As Claire Malcolm, from Mayfly Press and the founding Chief Executive of New Writing North acknowledges, this political shift was, in many ways, inevitable because Northern independent publishing by its very nature challenges the status quo by seeking to disrupt the domination of the so-called ‘Big Five’ and the London centred industry. It is no surprise that this movement is growing and the collective voice is getting stronger, as Kevin Duffy from Blue Moose echoed in his stirring introduction for Heidi James, who gave a reading from her new work So The Doves, arguing that the growth of independent publishing demonstrates the positive change we as consumers can make by consciously spending our hard earned cash, by being selective and thoughtful about where we buy our books and by choosing to support smaller publishers and independent booksellers.
commitment to seeking out new, radical, and innovative writing
Graeme Macrae Burnett, shortlisted for the Man Booker prize in 2016 for His Bloody Project and winner of the Author of the Year 2017 award from the Sunday Herald, also gave a reading from his new book The Accident on the A35 published by Saraband. Graeme’s success is testament to the flexibility of independent publishing; his first novel The Disappearance of Adèle Bedeau was widely rejected before being picked up by Saraband who were willing to publish the book because they loved it, despite its inability to be boxed into a particular genre.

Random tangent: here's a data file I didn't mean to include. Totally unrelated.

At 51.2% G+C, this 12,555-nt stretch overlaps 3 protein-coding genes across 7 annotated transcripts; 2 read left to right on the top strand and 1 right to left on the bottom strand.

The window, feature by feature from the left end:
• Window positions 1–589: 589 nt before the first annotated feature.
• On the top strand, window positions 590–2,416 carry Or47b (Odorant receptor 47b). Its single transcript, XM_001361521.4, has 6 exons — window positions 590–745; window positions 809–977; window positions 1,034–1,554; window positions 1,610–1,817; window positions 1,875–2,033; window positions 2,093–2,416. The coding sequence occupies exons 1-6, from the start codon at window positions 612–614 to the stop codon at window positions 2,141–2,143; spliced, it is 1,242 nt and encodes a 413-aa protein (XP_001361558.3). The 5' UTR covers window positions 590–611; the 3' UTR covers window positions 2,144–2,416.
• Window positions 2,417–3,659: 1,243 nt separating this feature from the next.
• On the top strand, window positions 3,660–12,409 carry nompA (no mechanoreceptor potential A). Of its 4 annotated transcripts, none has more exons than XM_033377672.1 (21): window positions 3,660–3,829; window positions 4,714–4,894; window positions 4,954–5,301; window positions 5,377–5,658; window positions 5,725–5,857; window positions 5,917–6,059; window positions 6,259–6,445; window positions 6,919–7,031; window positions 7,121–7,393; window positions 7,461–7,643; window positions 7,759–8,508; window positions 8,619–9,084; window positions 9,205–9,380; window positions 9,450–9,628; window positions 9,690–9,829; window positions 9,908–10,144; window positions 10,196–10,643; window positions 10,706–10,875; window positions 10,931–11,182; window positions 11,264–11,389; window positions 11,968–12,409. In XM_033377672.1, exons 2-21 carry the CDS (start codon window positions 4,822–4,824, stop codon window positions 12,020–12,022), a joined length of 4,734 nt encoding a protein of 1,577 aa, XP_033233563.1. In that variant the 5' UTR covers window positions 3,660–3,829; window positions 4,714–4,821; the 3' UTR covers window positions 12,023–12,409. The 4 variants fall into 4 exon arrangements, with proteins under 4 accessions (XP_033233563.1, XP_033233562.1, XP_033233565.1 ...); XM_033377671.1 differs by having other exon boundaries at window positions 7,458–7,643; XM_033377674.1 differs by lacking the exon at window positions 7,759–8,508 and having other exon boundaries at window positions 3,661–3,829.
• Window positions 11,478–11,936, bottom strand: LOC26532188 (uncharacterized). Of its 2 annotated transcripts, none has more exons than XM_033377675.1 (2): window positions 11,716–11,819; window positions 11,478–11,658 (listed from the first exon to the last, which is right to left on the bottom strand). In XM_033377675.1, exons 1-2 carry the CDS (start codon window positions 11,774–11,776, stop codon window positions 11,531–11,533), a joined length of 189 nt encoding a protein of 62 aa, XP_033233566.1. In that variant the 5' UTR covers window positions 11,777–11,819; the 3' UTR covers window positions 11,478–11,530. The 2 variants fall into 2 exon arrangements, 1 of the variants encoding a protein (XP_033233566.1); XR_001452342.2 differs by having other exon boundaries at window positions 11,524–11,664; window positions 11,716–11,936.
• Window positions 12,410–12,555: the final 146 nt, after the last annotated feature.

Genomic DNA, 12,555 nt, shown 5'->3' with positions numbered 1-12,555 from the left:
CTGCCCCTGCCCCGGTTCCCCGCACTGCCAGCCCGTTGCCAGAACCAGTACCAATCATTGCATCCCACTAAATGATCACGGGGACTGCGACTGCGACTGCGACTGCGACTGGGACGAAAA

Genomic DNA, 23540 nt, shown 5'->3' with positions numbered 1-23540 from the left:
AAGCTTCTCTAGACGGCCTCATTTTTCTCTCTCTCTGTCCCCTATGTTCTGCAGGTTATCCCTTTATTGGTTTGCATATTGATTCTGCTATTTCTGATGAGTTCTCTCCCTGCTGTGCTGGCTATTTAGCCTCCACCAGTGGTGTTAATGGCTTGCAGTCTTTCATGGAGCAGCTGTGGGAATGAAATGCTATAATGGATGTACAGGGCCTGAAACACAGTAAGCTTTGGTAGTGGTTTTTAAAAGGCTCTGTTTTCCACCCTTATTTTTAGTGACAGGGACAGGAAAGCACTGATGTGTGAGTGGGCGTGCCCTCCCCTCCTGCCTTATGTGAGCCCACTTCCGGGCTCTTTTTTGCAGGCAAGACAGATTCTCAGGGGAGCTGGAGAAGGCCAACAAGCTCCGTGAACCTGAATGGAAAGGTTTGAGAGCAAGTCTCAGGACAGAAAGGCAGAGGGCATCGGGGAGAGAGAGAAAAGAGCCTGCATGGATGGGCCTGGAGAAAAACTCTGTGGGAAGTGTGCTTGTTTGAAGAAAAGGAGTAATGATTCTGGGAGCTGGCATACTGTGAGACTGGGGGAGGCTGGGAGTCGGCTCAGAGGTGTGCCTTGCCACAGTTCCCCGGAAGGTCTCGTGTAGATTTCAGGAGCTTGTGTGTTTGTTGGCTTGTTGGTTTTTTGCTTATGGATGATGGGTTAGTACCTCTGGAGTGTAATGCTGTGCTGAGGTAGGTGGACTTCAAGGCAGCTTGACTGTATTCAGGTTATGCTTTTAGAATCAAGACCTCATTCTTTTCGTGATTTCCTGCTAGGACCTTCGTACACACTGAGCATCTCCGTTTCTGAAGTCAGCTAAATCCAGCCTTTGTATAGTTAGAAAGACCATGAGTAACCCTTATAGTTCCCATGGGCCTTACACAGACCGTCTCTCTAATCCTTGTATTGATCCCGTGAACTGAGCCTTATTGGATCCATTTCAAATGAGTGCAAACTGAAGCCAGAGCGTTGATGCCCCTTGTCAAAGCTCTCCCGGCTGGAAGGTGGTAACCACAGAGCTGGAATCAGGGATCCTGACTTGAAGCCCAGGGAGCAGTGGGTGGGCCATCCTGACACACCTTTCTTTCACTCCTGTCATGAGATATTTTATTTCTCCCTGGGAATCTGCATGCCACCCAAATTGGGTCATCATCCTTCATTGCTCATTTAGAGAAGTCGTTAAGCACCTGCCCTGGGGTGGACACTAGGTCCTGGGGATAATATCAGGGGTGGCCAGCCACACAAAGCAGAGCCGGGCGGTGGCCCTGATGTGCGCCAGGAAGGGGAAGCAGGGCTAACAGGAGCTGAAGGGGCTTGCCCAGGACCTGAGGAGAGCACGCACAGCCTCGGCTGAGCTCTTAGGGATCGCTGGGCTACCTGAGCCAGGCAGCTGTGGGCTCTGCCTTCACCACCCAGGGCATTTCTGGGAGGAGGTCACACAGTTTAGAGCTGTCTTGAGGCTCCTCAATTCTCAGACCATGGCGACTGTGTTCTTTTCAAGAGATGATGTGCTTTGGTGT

This independence of thought, as well as financial independence, is vital in producing work from the margins, such as translations of work from writers like Prabda Yoon who’s collection The Sad Part Was is the only book in the country to be translated from the original Thai. Published by Tilted Axis, The Sad Part Was is part of a range of books chosen from across Asia, showcasing the talent of authors previously unseen within the UK fiction market. This commitment to seeking out new, radical, and innovative writing is at the heart of the Northern Fiction Alliance, as is approaching publishing from an ethical standpoint, whether that means working as a not for profit company, refusing to employ unpaid interns or committing to using ecologically sound, locally sourced materials, the presses here are all committed to creating an industry which thrives on its integrity.
A reading from Naomi Booth’s Sealed, published by Dead Ink, is a poignant allegory for the Northern Fiction Alliance- out of the cultural ashes of celebrity cookbooks, slasher lit and ghost-written autobiographies here rises a phoenix, a beacon of hope in the bleakness of insipid fiction and unchallenging top 10 reading lists, these publishers are passionate and driven, publishing work from authors who are engaging, thought-provoking and talented. By seeking out work from the fringe and grounding themselves in the North, those involved in the Northern Fiction Alliance are at the forefront of a revolution in publishing and it’s a joy to behold.
You can find out more about the Northern Fiction Alliance and the publishers involved here.
About the author
Born in Yorkshire and proudly working class, Megan is a PhD researcher and aspiring journalist. She enjoys writing about women's lives, injustice and inequality as well as working class, Northern culture. Her aim is to raise awareness about violence against women, spread her feminist killjoy message and promote Northern voices.